Contrary to short-term investments, long-term investments are made with funds that are not needed for use in a period of less than a year. The long-term or fixed-income securities are based on a fixed return either for a specified period of time or indefinitely. Examples of long-term investments are pension funds, self-insurance funds, and endowment funds.

Pension Funds

Pension funds are funds that an employer establishes as a means to manage the employees' retirement funds, which encompass contributions from both the employee and the employer. As the name indicates, pension funds are used to provide pensions for employees on retirement. Pension funds are invested in various activities in order to make them generate more income. Usually, pension funds are managed by a financial institution on behalf of the employer and employees. Some companies manage their pension funds without the involvement of an intermediary party.

Self-Insurance Funds

Self-insurance funds are money that an organization or an entity sets aside to use for future insurance needs. An entity develops a self-insurance fund if a particular coverage is not available from insurance companies or is too costly compared to self-insurance. Some companies create a subsidiary entity to manage their self-insurance funds. The self-insurance funds are invested in other activities to generate more income.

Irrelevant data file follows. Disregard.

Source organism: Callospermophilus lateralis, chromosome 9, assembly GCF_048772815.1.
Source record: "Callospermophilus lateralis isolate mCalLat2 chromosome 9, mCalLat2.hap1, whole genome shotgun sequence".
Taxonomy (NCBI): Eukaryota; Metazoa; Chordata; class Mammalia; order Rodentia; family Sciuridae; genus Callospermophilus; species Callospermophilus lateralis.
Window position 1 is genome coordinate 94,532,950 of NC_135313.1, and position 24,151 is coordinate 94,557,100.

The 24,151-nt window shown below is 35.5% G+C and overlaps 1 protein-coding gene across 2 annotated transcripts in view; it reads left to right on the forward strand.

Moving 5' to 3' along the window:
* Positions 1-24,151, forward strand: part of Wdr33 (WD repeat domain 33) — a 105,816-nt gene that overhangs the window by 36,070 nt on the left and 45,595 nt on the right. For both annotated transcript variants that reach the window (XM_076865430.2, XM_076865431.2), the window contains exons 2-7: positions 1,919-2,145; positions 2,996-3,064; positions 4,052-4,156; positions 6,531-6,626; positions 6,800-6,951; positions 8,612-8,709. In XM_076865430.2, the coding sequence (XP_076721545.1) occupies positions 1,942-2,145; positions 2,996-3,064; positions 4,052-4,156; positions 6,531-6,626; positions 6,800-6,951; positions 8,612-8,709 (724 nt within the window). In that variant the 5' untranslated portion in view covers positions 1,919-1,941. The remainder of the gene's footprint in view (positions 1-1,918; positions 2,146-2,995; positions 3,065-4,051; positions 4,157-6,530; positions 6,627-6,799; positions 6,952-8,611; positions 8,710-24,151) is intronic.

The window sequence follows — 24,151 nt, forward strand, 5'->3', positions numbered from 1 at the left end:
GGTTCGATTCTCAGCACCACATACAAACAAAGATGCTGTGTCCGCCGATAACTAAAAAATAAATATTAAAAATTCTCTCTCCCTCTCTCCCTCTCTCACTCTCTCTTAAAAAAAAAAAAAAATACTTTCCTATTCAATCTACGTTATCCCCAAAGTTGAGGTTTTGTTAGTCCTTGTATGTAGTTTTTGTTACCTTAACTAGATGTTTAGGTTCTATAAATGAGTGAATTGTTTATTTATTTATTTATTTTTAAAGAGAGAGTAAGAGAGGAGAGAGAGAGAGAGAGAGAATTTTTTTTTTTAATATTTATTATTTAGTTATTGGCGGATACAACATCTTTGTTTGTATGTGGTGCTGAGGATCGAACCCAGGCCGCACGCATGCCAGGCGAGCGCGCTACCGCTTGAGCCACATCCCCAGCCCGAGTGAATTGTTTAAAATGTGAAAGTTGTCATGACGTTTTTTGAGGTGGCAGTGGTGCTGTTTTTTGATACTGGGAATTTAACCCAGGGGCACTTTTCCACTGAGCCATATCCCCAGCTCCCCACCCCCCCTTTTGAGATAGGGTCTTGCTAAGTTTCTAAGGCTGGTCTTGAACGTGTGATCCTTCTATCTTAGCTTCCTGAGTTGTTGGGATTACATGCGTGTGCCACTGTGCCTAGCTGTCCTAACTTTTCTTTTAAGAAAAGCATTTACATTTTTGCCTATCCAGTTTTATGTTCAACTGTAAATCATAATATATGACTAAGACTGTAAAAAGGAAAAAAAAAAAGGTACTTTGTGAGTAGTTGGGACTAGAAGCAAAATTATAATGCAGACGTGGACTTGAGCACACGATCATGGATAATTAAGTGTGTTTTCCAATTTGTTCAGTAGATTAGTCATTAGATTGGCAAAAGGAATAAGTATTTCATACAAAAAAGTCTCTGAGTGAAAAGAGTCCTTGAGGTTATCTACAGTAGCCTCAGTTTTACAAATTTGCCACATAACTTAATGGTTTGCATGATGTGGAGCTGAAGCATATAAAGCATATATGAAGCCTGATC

Endowment Funds

Endowments started in medieval times as farmland donated to churches, which would then be rented out to farmers, and consequently generated income to support various church activities. In the United States, endowment funds include various financial instruments, such as real estate and partnerships in the forms of capital appreciation, interests, dividends, rents, and royalties. In most U.S. states, the investment of endowment funds is governed by the 1972 Uniform Management of Institutional Funds Act (UMIFA). Educational institutions (e.g., colleges and universities) call their long-term investment funds endowments. Health care organizations call them long-term operating funds.


Federal and state laws recognize the board of directors as the structure with fiduciary responsibility to ensure that the resources of a nonprofit organization are being properly managed to further the vision and mission of a nonprofit organization. When a nonprofit organization decides to make long-term investments, this implies automatically that a structure other than the board of directors will manage a part of the assets of an organization. Therefore, if the investment decision is not adequately made, the board may exert a fiduciary responsibility without any real responsibility. To prevent such a situation, nonprofit organizations establish or must establish policies and guidelines, select key qualified officers and mangers to oversee the implementation of investment decisions, and set benchmarks to evaluate outcomes that will make it possible to take appropriate corrective actions when necessary. The structures differ in various nonprofit organizations. Some organizations create a committee to manage their investment funds. Other organizations hire external professional consultants supervised by a committee or internal staff. The best strategy is for the board to explore and discuss options, and make the decision that best suits the interests of the organization in accordance with objective criteria accepted by a majority of directors.